Understanding the Influence of Motivational Readiness on the Relationship between Body Image and Weight-Related Health Behaviors in African American Adults

Open Access
Author:
Jones, Hannah Tripp
Area of Honors:
Biobehavioral Health
Degree:
Bachelor of Science
Document Type:
Thesis
Thesis Supervisors:
  • Scherezade Kelly Mama, Thesis Supervisor
  • Lori Anne Francis, Honors Advisor
Keywords:
  • physical activity
  • body image
  • health disparities
  • motivational readiness
  • African American
  • obesity
Abstract:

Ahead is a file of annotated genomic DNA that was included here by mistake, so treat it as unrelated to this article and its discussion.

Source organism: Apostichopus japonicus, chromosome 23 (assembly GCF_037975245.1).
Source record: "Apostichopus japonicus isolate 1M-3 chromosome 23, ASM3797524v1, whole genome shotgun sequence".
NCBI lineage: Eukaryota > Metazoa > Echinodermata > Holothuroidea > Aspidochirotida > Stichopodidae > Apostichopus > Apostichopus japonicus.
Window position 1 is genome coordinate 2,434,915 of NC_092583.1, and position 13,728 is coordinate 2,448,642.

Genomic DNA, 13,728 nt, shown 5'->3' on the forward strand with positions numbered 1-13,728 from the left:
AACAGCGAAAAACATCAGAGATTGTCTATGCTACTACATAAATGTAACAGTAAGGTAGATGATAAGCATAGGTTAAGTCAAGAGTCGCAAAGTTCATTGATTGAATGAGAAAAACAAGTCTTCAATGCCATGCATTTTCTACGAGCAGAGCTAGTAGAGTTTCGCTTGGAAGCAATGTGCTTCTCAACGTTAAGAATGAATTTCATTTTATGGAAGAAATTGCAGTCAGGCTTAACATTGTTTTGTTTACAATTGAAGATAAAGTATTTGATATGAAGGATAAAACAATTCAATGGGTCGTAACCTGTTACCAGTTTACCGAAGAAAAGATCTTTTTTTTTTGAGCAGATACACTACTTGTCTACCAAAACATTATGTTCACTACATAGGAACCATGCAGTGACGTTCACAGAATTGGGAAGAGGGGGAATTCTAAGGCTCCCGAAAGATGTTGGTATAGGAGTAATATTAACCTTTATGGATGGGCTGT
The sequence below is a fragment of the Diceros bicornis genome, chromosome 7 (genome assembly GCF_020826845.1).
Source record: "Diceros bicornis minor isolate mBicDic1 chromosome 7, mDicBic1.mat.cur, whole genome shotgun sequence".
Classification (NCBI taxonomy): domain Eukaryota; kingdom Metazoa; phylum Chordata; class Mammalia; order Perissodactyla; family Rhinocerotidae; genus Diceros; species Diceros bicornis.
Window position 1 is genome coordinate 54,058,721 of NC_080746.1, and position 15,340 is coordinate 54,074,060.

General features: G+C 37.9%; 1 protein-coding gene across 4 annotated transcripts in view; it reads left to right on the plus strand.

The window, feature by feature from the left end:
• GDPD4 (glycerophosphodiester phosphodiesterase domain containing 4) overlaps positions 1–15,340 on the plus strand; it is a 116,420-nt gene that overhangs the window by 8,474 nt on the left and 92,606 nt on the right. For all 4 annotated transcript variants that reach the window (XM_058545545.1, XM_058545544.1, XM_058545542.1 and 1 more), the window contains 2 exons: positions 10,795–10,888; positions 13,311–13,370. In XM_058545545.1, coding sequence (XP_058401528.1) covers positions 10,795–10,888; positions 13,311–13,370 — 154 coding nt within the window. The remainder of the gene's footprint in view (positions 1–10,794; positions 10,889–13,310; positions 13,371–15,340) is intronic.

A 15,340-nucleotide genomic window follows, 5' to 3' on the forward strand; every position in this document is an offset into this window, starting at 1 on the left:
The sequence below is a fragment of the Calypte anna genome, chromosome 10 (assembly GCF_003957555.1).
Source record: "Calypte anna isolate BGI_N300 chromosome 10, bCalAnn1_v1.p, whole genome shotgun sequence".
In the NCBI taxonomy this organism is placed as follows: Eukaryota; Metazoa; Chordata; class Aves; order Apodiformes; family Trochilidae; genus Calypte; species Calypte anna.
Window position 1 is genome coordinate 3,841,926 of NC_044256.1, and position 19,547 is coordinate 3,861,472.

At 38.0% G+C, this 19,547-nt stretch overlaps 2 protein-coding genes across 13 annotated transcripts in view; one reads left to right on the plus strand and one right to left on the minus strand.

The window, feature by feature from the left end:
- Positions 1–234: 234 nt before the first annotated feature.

This study explored the associations among body image, motivational readiness, and weight-related health behaviors in African American men and women. African American adults (N=204) completed questionnaires on body image (perceived and desired), exercise and weight stages of change (SOC), physical activity (PA), and fruit and vegetable consumption (FVC). Linear regression and mediation model analyses were performed. Most (74.0%) participants were women (M age=48.1 years, SD=14.8) and obese (M BMI=31.7 kg/m2, SD=7.8). Perceived BMI was significantly associated with minutes of vigorous PA (β=-0.2, t=-2.7, p=.007), moderate PA (β=-0.2, t=-2.3, p=.023), total MVPA (β=-0.2 t=-2.9 p=.004), and FVC (β=-0.1, t=- 2.1, p=.041). While desired BMI was not found to be directly associated with PA or FVC, participants who desired to be smaller had higher levels of exercise SOC which was associated with increased minutes of vigorous PA (indirect effect=-3.8, 95% CI [-8.0, -1.0]), moderate PA (indirect effect=-3.1, 95% CI [-7.0, -0.7]), and total MVPA (indirect effect=-6.2, 95% CI [-14.0, -1.9]). Results suggest that perceived BMI, rather than desired BMI, may be a driving factor for PA or FVC in African American men and women. However, when individuals increase their exercise SOC, maintaining a healthy weight may be more important and a lower desired BMI is associated with higher levels of PA. Health promotion efforts are needed to reduce inaccurate perceptions of body size and to increase motivational readiness for exercise in order to increase PA among African American men and women.